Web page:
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O Pioneers! | Study Guide

Willa Cather

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O Pioneers! | Part 5, Chapters 1–3 | Summary

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Summary

Part 5, Chapter 1

Alexandra Bergson has left the house early in the morning without telling anyone where she is going. As a storm rolls in, Signa shows up in the barn to ask for Ivar's help finding Alexandra. They discuss how worried they both are about Alexandra, who has been in mourning and barely eats or functions without Signa's prodding. Ivar tells Signa not to worry too much and to be patient.

Ivar finds Alexandra at Emil Bergson's grave and takes her home, putting her to bed with ginger tea. Alexandra again has her vision of being carried by someone very strong across the fields. Alexandra stays in bed for a few days, ruminating on visiting Frank Shabata in prison. She feels it is her duty to try to help him since he is the only one left anything can be done for. His life has been devastated by Emil and Marie Shabata's infidelity, which is something Alexandra feels is more of a wrong than what Frank did to them, considering Frank's jealous nature. She feels guilty that Frank should take all the blame when she was so blind to what was going on and even accidentally encouraged it by asking Emil to spend time with Marie and help her with tasks on the Shabatas' farm.

Part 5, Chapter 2

Alexandra Bergson leaves Hanover to visit Frank in prison in Lincoln, Nebraska. After eating dinner at her hotel, she takes a walk around the university campus where Emil Bergson studied, and she talks to a few students. The following morning Alexandra goes to the prison, and they bring Frank Shabata into the warden's office to speak with her. Frank has begun to forget English, and his behavior is erratic. Alexandra reassures him repeatedly that she wants to help him and doesn't blame him for what happened. When she arrives back at the hotel, a telegram from Carl Linstrum is waiting for her. He has arrived at her farmhouse in Hanover and will wait for her to come back from Lincoln. Alexandra reads his telegram and bursts into tears.

Part 5, Chapter 3

The same evening Carl Linstrum's telegram arrives in Lincoln, Alexandra Bergson takes the first train home to Hanover, arriving early the next morning. She and Carl spend the morning talking and then take an afternoon walk in the fields. Carl tells Alexandra he left his business to a trusted partner when he saw the news about Frank Shabata's trial in a newspaper. He rushed home to be with her. Alexandra tells Carl she needs him, and he is all she has in the world. Carl understands what happened between Emil Bergson and Marie Shabata more clearly than Alexandra does, and he explains to her how he felt the love and energy between them although it was too abstract to be something he could have warned Alexandra about. They talk about the land and their future together in which they will be married. Then Carl kisses Alexandra tenderly, and the pair goes into the house.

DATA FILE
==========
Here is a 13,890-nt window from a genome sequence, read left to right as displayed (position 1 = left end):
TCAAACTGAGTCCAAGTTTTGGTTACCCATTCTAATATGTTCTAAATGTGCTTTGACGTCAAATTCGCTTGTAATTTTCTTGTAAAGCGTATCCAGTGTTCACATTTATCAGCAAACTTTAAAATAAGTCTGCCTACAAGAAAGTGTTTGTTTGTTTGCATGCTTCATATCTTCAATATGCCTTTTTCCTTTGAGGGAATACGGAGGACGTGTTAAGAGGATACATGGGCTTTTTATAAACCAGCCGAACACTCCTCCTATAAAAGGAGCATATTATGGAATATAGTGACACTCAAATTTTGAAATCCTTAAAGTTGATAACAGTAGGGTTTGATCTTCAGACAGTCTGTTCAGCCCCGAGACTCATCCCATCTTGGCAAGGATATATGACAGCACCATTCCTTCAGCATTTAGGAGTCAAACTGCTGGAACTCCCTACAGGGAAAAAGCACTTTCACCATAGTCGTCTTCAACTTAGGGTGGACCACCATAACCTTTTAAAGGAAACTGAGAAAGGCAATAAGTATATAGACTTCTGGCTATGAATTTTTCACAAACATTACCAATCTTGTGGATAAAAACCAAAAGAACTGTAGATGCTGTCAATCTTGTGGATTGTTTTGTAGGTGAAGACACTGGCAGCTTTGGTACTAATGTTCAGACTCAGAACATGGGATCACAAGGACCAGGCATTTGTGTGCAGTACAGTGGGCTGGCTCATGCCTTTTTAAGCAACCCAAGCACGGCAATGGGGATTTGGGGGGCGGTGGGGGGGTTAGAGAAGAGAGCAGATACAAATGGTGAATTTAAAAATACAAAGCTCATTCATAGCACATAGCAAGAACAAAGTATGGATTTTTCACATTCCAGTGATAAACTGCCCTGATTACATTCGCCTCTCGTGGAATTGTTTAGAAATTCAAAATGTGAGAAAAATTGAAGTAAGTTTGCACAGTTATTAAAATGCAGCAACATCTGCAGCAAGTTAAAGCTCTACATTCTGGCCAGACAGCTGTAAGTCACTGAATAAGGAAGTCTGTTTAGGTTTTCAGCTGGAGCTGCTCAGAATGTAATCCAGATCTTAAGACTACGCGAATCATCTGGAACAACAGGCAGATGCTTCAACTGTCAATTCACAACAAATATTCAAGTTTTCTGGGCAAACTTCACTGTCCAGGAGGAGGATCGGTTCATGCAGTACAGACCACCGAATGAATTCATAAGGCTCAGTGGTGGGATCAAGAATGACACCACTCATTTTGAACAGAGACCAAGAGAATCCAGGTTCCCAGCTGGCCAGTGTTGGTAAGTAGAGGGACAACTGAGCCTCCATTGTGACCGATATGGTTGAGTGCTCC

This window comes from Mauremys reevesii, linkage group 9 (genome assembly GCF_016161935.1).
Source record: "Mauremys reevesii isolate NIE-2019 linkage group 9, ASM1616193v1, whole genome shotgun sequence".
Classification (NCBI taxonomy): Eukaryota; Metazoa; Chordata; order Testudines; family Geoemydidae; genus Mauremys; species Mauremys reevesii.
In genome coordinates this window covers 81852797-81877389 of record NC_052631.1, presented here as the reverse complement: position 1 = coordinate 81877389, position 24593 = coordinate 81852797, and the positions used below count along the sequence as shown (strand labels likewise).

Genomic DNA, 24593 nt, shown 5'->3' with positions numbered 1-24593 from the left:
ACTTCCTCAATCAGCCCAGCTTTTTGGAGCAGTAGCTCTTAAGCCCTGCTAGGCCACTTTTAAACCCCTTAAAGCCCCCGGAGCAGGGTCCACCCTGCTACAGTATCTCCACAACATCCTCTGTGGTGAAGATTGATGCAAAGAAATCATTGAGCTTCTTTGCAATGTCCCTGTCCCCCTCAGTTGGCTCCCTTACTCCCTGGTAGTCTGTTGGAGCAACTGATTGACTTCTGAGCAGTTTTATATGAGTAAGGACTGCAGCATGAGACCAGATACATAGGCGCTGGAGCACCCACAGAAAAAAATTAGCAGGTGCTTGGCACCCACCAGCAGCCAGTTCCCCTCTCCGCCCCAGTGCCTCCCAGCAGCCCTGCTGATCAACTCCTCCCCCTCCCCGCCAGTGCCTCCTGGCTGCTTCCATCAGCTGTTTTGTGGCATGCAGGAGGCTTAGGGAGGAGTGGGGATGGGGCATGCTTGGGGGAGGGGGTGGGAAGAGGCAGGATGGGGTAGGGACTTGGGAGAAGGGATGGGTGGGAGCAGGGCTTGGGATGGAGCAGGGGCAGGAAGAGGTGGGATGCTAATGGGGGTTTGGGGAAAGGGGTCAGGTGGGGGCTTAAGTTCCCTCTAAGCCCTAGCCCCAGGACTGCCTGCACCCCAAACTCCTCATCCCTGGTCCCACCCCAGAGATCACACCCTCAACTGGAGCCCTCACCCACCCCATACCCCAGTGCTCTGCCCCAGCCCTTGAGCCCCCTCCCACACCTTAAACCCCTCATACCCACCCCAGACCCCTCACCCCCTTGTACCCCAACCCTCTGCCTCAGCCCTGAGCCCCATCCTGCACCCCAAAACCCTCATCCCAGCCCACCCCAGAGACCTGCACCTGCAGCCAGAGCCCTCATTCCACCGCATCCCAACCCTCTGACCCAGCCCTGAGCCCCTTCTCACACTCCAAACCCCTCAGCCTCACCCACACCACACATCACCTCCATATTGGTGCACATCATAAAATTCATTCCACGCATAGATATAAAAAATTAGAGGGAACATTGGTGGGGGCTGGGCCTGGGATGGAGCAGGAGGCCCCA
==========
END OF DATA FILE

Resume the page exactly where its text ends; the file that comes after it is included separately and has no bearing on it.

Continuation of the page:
Analysis

Alexandra Bergson's feelings about what happened to Emil Bergson and Marie Shabata are complex. She is completely shattered to lose her favorite brother and one of her closest friends in one blow. However, she also doesn't blame Frank Shabata and even feels that since he is the kind of man he is, he "could not have acted otherwise." Even Ivar seems to think Emil Bergson and Marie Shabata will be in hell for what they've done. There is a curious lack of sympathy for the two young lovers, and no one realizes, nor could they have any way of knowing, that Marie and Emil fought hard to make the right choice and had not acted on their feelings before that night.

In her prison visit to Frank Shabata, Alexandra Bergson continues to sort through a mess of feelings and confusion. Frank's behavior seems completely changed. He is broken by prison although he still swings between sorrow and guilt and blaming Marie Shabata for what happened. Alexandra's reasons for blaming Marie become clear here. She wonders if there is "something wrong in being warm-hearted and impulsive like that" but then goes on to blame the destruction of two lives on Marie: "But there was Emil, in the Norwegian graveyard at home, and here was Frank Shabata." There is an acute sense of injustice built on the reader's side, as the reader knows exactly what was going on between Marie and Emil even while Alexandra doesn't.

Carl Linstrum's return helps bring Alexandra some perspective. He understands the nuances of the situation better than she seems to. When Alexandra asks why it had to be Emil that Marie chose, Carl replies, "Because he was the best there was, I suppose. They were both the best you had here." Carl understands that there is something inevitable about what happened and that neither Emil or Marie are really at fault. He sees how they tried to prevent what happened, which was why Emil was going away.

In the end, Carl and Alexandra discuss their relationship with the land and what will happen to it in the future. Alexandra meditates on their own impermanence and how they "come and go, but the land is always here." She understands that human ownership of nature is a fleeting thing. Carl is moved by Alexandra's wisdom and connection with the land. The pair is finally able to lean on each other and take away the edge of each other's loneliness.

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